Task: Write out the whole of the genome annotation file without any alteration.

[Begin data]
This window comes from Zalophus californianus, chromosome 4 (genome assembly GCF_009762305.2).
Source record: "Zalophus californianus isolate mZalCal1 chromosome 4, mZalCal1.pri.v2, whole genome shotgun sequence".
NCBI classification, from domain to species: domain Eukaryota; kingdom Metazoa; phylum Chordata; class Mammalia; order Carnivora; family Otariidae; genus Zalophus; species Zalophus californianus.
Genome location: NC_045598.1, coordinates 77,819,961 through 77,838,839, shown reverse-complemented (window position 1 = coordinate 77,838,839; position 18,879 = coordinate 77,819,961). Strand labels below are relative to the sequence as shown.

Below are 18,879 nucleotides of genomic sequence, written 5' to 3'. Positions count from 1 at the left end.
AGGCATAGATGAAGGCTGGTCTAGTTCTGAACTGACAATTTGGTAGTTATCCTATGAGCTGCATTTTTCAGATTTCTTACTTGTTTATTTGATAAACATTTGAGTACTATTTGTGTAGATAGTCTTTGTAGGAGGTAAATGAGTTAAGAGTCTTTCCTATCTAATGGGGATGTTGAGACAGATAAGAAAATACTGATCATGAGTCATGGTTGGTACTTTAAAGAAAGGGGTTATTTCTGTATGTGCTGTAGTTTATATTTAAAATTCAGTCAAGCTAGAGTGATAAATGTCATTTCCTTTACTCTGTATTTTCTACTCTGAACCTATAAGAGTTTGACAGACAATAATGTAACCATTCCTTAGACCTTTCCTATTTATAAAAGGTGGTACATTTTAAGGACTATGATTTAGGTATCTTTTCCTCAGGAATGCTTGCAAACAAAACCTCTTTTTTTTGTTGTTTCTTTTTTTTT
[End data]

This window comes from Zalophus californianus, chromosome 4 (genome assembly GCF_009762305.2).
Source record: "Zalophus californianus isolate mZalCal1 chromosome 4, mZalCal1.pri.v2, whole genome shotgun sequence".
NCBI classification, from domain to species: domain Eukaryota; kingdom Metazoa; phylum Chordata; class Mammalia; order Carnivora; family Otariidae; genus Zalophus; species Zalophus californianus.
Genome location: NC_045598.1, coordinates 77,819,961 through 77,838,839, shown reverse-complemented (window position 1 = coordinate 77,838,839; position 18,879 = coordinate 77,819,961). Strand labels below are relative to the sequence as shown.

Below are 18,879 nucleotides of genomic sequence, written 5' to 3'. Positions count from 1 at the left end.
AGGCATAGATGAAGGCTGGTCTAGTTCTGAACTGACAATTTGGTAGTTATCCTATGAGCTGCATTTTTCAGATTTCTTACTTGTTTATTTGATAAACATTTGAGTACTATTTGTGTAGATAGTCTTTGTAGGAGGTAAATGAGTTAAGAGTCTTTCCTATCTAATGGGGATGTTGAGACAGATAAGAAAATACTGATCATGAGTCATGGTTGGTACTTTAAAGAAAGGGGTTATTTCTGTATGTGCTGTAGTTTATATTTAAAATTCAGTCAAGCTAGAGTGATAAATGTCATTTCCTTTACTCTGTATTTTCTACTCTGAACCTATAAGAGTTTGACAGACAATAATGTAACCATTCCTTAGACCTTTCCTATTTATAAAAGGTGGTACATTTTAAGGACTATGATTTAGGTATCTTTTCCTCAGGAATGCTTGCAAACAAAACCTCTTTTTTTTGTTGTTTCTTTTTTTTT